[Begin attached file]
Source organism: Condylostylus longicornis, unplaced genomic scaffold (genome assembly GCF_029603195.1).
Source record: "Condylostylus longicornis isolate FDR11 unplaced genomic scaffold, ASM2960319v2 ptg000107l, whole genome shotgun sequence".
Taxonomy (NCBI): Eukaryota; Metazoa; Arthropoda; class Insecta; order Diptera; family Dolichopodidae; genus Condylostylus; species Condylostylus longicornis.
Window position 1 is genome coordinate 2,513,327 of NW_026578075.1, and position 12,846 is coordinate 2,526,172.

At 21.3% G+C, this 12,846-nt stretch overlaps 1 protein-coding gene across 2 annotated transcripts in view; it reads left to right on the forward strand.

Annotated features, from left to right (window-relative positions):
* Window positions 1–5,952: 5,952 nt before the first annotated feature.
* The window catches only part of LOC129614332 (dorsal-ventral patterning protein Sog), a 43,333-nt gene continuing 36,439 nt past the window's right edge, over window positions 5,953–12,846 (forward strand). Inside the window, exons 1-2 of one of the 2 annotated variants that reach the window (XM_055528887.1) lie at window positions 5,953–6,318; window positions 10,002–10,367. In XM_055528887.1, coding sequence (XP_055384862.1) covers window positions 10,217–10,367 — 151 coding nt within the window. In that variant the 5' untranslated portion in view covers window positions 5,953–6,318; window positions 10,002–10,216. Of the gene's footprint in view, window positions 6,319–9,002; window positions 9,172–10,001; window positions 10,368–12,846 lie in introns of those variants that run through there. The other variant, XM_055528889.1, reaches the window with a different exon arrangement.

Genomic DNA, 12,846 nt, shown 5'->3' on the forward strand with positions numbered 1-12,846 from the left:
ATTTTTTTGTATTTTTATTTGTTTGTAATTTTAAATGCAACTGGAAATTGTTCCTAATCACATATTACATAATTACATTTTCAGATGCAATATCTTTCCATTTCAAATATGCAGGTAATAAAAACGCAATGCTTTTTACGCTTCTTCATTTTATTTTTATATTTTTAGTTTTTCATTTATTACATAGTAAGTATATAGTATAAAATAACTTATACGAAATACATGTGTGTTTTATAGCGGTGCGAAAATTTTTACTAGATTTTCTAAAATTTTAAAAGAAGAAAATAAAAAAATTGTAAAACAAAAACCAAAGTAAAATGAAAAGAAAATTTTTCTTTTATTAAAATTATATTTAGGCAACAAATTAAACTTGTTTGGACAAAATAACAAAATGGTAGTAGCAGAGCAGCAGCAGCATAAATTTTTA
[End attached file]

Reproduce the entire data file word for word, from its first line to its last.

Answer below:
Source organism: Condylostylus longicornis, unplaced genomic scaffold (genome assembly GCF_029603195.1).
Source record: "Condylostylus longicornis isolate FDR11 unplaced genomic scaffold, ASM2960319v2 ptg000107l, whole genome shotgun sequence".
Taxonomy (NCBI): Eukaryota; Metazoa; Arthropoda; class Insecta; order Diptera; family Dolichopodidae; genus Condylostylus; species Condylostylus longicornis.
Window position 1 is genome coordinate 2,513,327 of NW_026578075.1, and position 12,846 is coordinate 2,526,172.

At 21.3% G+C, this 12,846-nt stretch overlaps 1 protein-coding gene across 2 annotated transcripts in view; it reads left to right on the forward strand.

Annotated features, from left to right (window-relative positions):
* Window positions 1–5,952: 5,952 nt before the first annotated feature.
* The window catches only part of LOC129614332 (dorsal-ventral patterning protein Sog), a 43,333-nt gene continuing 36,439 nt past the window's right edge, over window positions 5,953–12,846 (forward strand). Inside the window, exons 1-2 of one of the 2 annotated variants that reach the window (XM_055528887.1) lie at window positions 5,953–6,318; window positions 10,002–10,367. In XM_055528887.1, coding sequence (XP_055384862.1) covers window positions 10,217–10,367 — 151 coding nt within the window. In that variant the 5' untranslated portion in view covers window positions 5,953–6,318; window positions 10,002–10,216. Of the gene's footprint in view, window positions 6,319–9,002; window positions 9,172–10,001; window positions 10,368–12,846 lie in introns of those variants that run through there. The other variant, XM_055528889.1, reaches the window with a different exon arrangement.

Genomic DNA, 12,846 nt, shown 5'->3' on the forward strand with positions numbered 1-12,846 from the left:
ATTTTTTTGTATTTTTATTTGTTTGTAATTTTAAATGCAACTGGAAATTGTTCCTAATCACATATTACATAATTACATTTTCAGATGCAATATCTTTCCATTTCAAATATGCAGGTAATAAAAACGCAATGCTTTTTACGCTTCTTCATTTTATTTTTATATTTTTAGTTTTTCATTTATTACATAGTAAGTATATAGTATAAAATAACTTATACGAAATACATGTGTGTTTTATAGCGGTGCGAAAATTTTTACTAGATTTTCTAAAATTTTAAAAGAAGAAAATAAAAAAATTGTAAAACAAAAACCAAAGTAAAATGAAAAGAAAATTTTTCTTTTATTAAAATTATATTTAGGCAACAAATTAAACTTGTTTGGACAAAATAACAAAATGGTAGTAGCAGAGCAGCAGCAGCATAAATTTTTA